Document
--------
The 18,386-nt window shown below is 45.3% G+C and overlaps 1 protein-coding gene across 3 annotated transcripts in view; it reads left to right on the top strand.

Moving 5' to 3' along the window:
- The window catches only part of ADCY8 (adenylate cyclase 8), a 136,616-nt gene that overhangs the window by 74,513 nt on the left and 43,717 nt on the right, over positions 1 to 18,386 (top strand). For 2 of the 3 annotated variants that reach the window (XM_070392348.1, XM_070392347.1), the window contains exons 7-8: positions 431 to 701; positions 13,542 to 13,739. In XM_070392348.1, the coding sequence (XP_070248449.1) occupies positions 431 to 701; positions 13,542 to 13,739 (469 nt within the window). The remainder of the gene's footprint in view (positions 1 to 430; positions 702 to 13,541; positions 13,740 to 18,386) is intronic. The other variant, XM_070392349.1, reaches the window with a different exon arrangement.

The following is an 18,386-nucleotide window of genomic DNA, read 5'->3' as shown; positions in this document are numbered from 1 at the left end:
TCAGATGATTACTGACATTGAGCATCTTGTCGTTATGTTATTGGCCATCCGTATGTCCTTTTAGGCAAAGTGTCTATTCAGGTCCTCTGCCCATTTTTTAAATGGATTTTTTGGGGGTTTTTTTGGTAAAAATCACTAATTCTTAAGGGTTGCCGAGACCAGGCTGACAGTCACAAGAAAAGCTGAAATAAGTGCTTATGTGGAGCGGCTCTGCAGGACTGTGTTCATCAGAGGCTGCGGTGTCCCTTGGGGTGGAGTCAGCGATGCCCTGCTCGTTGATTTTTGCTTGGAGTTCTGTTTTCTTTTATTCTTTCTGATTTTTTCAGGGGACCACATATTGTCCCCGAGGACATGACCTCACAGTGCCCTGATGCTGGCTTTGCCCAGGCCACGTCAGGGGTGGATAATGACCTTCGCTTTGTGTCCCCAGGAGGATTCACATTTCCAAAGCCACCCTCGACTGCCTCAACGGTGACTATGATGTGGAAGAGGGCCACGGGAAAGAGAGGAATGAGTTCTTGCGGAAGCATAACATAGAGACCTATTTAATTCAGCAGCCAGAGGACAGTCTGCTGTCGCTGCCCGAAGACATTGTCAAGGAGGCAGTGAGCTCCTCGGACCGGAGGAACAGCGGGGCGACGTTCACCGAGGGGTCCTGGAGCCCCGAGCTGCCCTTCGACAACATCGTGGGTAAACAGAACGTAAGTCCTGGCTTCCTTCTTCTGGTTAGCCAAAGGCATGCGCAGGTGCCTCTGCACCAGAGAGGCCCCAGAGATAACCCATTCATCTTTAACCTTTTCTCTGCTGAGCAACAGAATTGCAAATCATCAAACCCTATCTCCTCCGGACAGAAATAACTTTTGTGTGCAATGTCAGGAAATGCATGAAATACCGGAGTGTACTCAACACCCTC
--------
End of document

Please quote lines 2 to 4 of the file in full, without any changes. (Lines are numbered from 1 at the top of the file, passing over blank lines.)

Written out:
Moving 5' to 3' along the window:
- The window catches only part of ADCY8 (adenylate cyclase 8), a 136,616-nt gene that overhangs the window by 74,513 nt on the left and 43,717 nt on the right, over positions 1 to 18,386 (top strand). For 2 of the 3 annotated variants that reach the window (XM_070392348.1, XM_070392347.1), the window contains exons 7-8: positions 431 to 701; positions 13,542 to 13,739. In XM_070392348.1, the coding sequence (XP_070248449.1) occupies positions 431 to 701; positions 13,542 to 13,739 (469 nt within the window). The remainder of the gene's footprint in view (positions 1 to 430; positions 702 to 13,541; positions 13,740 to 18,386) is intronic. The other variant, XM_070392349.1, reaches the window with a different exon arrangement.

The following is an 18,386-nucleotide window of genomic DNA, read 5'->3' as shown; positions in this document are numbered from 1 at the left end: